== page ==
When my wife and I saw Phantom Thread at the Spectrum Theatre in Albany one Saturday afternoon in February, I was not quite sure what the title meant. Was it the secret messages that he sewn into each piece of apparel he makes? Maybe.
Or perhaps it’s the emotional push and pull of the three primary characters. Reynolds Woodcock (Daniel Day-Lewis) is a renowned dressmaker in 1950s London. The confirmed bachelor decides that his current girlfriend needs to be sent away because her capacity to inspire him has diminished.
Then he meets a somewhat awkward young woman Alma (Vicky Krieps) who he attempts to mold based on his needs. Buttering toast never sounded so loud. But she is more strong-willed than she appears at first.
His sister Cyril (Lesley Manville), my favorite character, is his majordomo; almost everything runs through her, which was confusing/frustrating to Alma for a time.
The relationship between Reynolds and Alma operates on two speeds, great love and irritated indifference on his part, the latter tied to his fastidious creative process. Alma understands the latter but obviously prefers the former and does what she needs to foment it. It is, let’s say, a dysfunction romance.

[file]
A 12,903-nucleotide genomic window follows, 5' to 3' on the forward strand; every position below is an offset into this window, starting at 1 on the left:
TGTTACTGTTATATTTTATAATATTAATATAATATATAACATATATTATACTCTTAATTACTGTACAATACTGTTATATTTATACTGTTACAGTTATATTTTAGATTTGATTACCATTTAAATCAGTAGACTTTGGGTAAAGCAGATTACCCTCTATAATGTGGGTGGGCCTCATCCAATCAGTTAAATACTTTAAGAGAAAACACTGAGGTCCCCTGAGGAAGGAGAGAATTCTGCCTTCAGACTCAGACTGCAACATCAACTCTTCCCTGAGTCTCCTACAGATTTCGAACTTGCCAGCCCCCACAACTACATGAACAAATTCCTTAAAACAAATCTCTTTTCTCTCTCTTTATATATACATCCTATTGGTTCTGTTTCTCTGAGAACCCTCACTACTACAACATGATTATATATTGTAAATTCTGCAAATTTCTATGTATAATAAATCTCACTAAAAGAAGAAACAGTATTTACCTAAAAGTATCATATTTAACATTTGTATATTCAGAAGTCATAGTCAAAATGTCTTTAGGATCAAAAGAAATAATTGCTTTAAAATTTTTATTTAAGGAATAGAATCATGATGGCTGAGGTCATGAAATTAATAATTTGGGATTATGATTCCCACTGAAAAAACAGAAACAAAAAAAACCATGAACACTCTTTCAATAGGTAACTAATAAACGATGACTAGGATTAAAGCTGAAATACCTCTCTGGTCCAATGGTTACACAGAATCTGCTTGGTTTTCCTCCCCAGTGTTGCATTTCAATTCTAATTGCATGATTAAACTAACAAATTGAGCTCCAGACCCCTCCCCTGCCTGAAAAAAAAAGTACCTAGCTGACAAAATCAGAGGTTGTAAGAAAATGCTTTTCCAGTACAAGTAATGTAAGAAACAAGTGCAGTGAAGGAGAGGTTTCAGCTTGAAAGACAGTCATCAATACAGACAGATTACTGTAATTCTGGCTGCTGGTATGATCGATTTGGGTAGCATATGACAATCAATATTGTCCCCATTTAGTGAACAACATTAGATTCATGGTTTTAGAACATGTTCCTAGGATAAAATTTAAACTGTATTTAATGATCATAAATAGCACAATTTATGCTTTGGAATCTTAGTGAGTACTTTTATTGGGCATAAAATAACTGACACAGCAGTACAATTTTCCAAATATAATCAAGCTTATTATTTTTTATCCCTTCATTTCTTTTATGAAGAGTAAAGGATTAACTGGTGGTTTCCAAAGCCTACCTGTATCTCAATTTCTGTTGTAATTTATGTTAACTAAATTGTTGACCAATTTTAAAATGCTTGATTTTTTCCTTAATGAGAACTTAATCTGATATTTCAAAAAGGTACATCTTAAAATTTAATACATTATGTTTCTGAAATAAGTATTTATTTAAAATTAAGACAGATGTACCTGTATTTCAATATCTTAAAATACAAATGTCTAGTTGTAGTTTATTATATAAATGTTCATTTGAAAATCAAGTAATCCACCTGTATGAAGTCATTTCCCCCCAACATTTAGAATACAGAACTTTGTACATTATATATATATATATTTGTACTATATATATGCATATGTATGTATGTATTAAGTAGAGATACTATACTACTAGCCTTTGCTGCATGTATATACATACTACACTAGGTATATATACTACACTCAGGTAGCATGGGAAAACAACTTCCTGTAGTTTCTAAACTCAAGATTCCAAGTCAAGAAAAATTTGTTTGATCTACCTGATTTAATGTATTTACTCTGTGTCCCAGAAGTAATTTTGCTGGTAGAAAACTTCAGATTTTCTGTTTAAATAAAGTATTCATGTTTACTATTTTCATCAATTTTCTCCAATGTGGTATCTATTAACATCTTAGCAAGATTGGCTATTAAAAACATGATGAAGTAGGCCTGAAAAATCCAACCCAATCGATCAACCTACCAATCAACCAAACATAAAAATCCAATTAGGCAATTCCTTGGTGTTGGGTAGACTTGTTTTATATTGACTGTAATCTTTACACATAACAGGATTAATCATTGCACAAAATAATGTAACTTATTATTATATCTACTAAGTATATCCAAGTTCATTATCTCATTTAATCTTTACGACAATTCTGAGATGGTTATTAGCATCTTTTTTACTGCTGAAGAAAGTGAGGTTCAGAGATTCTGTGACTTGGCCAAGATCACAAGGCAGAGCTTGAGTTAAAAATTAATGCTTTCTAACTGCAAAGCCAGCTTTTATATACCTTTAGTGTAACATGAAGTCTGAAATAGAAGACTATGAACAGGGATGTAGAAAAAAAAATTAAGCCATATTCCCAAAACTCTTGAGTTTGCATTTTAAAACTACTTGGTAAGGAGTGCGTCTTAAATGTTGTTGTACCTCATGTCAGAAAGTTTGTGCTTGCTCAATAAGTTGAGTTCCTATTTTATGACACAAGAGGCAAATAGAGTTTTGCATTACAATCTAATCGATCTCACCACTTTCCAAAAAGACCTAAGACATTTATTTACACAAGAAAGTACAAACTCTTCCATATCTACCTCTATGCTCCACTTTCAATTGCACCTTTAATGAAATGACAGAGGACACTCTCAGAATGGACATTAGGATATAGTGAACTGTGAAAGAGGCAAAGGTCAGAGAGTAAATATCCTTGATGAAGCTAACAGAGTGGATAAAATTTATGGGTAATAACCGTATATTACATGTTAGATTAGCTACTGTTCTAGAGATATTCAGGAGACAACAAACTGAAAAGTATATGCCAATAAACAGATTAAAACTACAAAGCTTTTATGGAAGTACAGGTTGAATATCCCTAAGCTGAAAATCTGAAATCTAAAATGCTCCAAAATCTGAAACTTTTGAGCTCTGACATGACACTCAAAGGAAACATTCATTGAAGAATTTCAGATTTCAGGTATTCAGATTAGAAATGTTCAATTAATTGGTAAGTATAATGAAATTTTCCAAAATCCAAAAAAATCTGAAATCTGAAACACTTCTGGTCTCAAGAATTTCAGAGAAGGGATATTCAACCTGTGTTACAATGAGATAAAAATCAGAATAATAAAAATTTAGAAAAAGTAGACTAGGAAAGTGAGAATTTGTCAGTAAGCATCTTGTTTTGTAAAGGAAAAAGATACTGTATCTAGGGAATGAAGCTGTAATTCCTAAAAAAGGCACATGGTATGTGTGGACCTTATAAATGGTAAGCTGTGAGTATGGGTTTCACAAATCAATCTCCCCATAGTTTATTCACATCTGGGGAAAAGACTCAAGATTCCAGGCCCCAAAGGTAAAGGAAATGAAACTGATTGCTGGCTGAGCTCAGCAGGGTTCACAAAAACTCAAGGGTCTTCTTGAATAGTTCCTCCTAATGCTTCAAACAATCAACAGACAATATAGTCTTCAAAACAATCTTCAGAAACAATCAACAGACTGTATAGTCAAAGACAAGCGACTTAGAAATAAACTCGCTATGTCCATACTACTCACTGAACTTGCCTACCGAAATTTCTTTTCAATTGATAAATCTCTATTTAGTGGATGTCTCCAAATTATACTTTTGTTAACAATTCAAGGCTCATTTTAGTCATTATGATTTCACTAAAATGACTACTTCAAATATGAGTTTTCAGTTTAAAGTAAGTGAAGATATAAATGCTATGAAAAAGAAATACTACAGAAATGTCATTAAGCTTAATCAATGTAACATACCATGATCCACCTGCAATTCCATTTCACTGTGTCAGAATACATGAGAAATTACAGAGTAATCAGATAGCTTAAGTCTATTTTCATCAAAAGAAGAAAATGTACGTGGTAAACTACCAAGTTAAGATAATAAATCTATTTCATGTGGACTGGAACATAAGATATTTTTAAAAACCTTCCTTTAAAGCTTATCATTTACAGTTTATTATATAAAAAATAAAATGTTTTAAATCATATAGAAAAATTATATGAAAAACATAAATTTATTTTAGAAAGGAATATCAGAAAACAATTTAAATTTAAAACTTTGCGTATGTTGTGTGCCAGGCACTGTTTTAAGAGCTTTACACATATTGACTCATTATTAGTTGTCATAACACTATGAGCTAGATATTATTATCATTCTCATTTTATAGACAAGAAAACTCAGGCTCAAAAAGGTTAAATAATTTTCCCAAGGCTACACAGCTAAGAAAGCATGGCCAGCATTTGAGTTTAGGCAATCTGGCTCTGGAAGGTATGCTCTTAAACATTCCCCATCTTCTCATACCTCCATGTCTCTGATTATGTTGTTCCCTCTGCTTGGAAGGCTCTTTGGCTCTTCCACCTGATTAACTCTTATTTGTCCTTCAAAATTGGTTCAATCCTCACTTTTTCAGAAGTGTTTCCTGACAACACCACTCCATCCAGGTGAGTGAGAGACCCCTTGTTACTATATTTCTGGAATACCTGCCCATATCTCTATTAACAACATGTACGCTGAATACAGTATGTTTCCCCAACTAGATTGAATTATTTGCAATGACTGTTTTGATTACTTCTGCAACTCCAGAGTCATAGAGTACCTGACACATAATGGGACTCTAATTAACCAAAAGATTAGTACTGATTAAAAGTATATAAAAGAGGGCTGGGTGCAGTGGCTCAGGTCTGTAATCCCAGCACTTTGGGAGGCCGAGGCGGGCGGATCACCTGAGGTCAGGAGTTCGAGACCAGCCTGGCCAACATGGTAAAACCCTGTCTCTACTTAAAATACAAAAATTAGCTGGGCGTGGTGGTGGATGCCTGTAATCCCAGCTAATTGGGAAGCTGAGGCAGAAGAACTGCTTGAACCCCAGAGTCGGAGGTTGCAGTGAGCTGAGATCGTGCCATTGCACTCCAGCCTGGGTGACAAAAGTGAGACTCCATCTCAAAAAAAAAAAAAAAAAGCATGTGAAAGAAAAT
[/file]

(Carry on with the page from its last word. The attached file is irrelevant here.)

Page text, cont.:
The movie looks marvelous, with great use of color. Reynolds looks great, even when he ought not, and Alma is transformed. I liked it well enough to recommend, though it is at 130 minutes, a little slow, especially in the beginning. Its R rating is for the occasional F-word.
Phantom Thread is Paul Thomas Anderson’s eighth movie, and his second collaboration with Daniel Day-Lewis, the first being There Will Be Blood (2007), which I did not see. I have seen Andersen’s Punch-Drunk Love (2002) and Boogie Nights (1997).
Whether or not this turns out to be Daniel Day-Lewis’ last film, he’s deserving of the Oscar nod here, though he will not win. I discovered that I saw him in several films – Gandhi (1984), A Room With a View (1985), and My Beautiful Laundrette (1985) – before I really knew his name.
I watched his breakout role in My Left Foot (1989) for which he would win an Oscar. It’s likely I saw The Age of Innocence (1992) and In the Name of the Father (1993) at the Spectrum, but I never saw him again until Lincoln (2012).